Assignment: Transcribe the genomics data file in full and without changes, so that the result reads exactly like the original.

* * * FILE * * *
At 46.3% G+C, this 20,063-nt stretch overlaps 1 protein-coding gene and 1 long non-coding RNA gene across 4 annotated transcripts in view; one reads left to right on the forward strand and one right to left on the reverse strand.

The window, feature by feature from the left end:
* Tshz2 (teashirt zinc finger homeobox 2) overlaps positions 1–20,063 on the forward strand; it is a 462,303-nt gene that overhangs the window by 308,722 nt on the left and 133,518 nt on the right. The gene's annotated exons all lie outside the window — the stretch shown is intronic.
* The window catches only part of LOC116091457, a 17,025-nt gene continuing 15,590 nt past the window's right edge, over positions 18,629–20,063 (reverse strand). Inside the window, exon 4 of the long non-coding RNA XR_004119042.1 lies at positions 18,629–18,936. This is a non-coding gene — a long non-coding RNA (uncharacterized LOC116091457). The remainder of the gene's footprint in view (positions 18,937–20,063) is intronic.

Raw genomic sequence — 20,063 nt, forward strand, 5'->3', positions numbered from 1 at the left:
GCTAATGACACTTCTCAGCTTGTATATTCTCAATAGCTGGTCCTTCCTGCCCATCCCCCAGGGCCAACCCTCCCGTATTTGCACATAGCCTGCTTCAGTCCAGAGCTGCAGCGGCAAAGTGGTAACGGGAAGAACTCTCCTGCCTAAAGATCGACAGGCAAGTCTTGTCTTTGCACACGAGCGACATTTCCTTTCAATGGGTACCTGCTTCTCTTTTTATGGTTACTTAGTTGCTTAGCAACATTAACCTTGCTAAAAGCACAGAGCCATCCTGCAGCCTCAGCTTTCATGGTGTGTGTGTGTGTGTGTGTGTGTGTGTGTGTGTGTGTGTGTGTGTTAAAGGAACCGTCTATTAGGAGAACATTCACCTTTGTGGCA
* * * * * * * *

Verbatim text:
At 46.3% G+C, this 20,063-nt stretch overlaps 1 protein-coding gene and 1 long non-coding RNA gene across 4 annotated transcripts in view; one reads left to right on the forward strand and one right to left on the reverse strand.

The window, feature by feature from the left end:
* Tshz2 (teashirt zinc finger homeobox 2) overlaps positions 1–20,063 on the forward strand; it is a 462,303-nt gene that overhangs the window by 308,722 nt on the left and 133,518 nt on the right. The gene's annotated exons all lie outside the window — the stretch shown is intronic.
* The window catches only part of LOC116091457, a 17,025-nt gene continuing 15,590 nt past the window's right edge, over positions 18,629–20,063 (reverse strand). Inside the window, exon 4 of the long non-coding RNA XR_004119042.1 lies at positions 18,629–18,936. This is a non-coding gene — a long non-coding RNA (uncharacterized LOC116091457). The remainder of the gene's footprint in view (positions 18,937–20,063) is intronic.

Raw genomic sequence — 20,063 nt, forward strand, 5'->3', positions numbered from 1 at the left:
GCTAATGACACTTCTCAGCTTGTATATTCTCAATAGCTGGTCCTTCCTGCCCATCCCCCAGGGCCAACCCTCCCGTATTTGCACATAGCCTGCTTCAGTCCAGAGCTGCAGCGGCAAAGTGGTAACGGGAAGAACTCTCCTGCCTAAAGATCGACAGGCAAGTCTTGTCTTTGCACACGAGCGACATTTCCTTTCAATGGGTACCTGCTTCTCTTTTTATGGTTACTTAGTTGCTTAGCAACATTAACCTTGCTAAAAGCACAGAGCCATCCTGCAGCCTCAGCTTTCATGGTGTGTGTGTGTGTGTGTGTGTGTGTGTGTGTGTGTGTGTGTGTGTTAAAGGAACCGTCTATTAGGAGAACATTCACCTTTGTGGCA